Here’s an easy definition: diffusion is the method of spreading out sound energy with a diffusor (diffuser) for better sound in a space. However, in the wide, wide world of acoustics, the sound diffusion process and tools are widely misunderstood, even by some acoustics professionals. This seems a bit odd, because it’s one of only two tools in our “Better Sounding Room” toolbox.
That’s right – there are only two acoustical tools available to improve sound inside a room, whether that room is huge or tiny: sound absorption and sound diffusion. Both tools will improve sound perception in spaces that, if left untreated, would be a bad influence on sound. In large acoustically-designed spaces, like concert halls, diffusion is most often built into the room’s physical geometry – the shapes of walls and ceilings (floors are nearly always flat and act as large flat-surface reflectors, even if sloped).
Keep in mind that absorption and diffusion are NOT the same as the methods used to reduce sound leakage into and out of a room, usually called “soundproofing,” which results in “less noise” (noise defined as any unwanted sound). Absorption and diffusion are called room treatments and are used for “better sound”.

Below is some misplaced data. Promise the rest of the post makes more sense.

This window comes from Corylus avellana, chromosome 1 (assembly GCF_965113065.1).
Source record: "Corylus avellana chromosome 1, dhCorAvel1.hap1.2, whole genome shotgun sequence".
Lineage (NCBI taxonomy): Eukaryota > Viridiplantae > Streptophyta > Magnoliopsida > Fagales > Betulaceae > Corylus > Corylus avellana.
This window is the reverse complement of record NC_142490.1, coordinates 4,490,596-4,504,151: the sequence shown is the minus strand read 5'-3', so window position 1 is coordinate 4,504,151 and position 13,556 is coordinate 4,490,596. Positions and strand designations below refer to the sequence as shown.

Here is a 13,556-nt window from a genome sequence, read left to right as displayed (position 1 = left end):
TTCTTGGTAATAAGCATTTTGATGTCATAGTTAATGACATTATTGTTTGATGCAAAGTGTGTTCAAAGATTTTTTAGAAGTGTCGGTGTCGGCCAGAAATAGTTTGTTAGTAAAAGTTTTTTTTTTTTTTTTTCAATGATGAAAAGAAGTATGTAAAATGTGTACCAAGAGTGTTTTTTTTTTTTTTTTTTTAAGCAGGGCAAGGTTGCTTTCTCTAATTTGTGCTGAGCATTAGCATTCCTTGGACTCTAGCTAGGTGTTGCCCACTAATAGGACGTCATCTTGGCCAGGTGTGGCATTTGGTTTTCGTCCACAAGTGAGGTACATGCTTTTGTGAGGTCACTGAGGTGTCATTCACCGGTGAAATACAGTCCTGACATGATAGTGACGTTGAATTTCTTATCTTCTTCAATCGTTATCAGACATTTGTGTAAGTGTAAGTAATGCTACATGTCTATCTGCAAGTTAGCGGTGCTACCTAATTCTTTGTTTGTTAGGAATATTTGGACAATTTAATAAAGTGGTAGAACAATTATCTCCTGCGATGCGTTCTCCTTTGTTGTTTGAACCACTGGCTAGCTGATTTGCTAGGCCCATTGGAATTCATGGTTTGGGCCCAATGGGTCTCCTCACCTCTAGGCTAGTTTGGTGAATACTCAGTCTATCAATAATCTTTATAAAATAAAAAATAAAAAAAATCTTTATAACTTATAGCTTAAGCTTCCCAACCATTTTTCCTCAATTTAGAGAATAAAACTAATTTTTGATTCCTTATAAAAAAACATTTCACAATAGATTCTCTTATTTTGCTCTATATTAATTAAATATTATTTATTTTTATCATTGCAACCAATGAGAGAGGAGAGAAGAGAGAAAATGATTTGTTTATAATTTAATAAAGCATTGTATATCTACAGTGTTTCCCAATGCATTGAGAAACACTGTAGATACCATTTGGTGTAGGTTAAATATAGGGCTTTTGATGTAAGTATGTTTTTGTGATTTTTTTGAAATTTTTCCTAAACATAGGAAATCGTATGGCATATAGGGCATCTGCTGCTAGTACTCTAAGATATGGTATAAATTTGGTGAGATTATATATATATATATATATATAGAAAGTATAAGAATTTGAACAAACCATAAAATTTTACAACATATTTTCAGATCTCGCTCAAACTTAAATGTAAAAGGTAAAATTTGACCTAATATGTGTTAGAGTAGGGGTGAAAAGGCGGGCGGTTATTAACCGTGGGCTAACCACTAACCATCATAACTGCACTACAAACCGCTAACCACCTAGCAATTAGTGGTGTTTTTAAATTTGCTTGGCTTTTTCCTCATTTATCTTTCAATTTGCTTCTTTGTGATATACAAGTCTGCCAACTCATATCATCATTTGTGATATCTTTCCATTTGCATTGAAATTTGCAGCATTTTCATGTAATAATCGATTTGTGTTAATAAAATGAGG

Why would we need better sound in rooms? Because most walls, floors, and ceilings are made up of hard, flat surfaces which strongly reflect sound energy intact. These strong, intact reflections cause problems when they’re-combine with the original sound, which arrives at our ears directly through air without reflecting. Because the reflections are traveling farther, they are delayed compared to the original sound (see Fig. 1).
Multiple delays from many flat surfaces, combined with original sound, add too much echo and reverberation. Equally problematic, delays from sound reflections cause timing (or “phase”) errors – these disrupt sound-stage imaging and cause frequency additions and subtractions called “comb-filtering” (from the shape of the resulting frequency-response peaks and dips). Accurately hearing original sound, whether from voices, musical instruments, or loudspeakers, becomes difficult. Too much intact reflected sound energy causes sound in rooms to become unwanted, uncomfortable, and unavoidable noise.
Figure 1 – Original sound: red lines; reflected sound: blue and green lines
Because absorption is the one process many people think of when referring to acoustical treatments, let’s look at an easy definition of sound (acoustic) absorption before looking at diffusion: acoustic absorption is the process of reducing sound energy (see Fig. 2), as opposed to reflecting sound energy. The absorbed sound energy is not equal across all frequencies, however, usually causing a shift in tonal perception, with higher frequencies the most easily absorbed. Most often, an absorptive panel of fibrous material (fiberglass, cotton, mineral wool, wood wool) is placed in a room on hard, flat sound-reflective surfaces to reduce the energy “bounced” back into the room.
Figure 2 – sound reflection energy reduced with absorber panels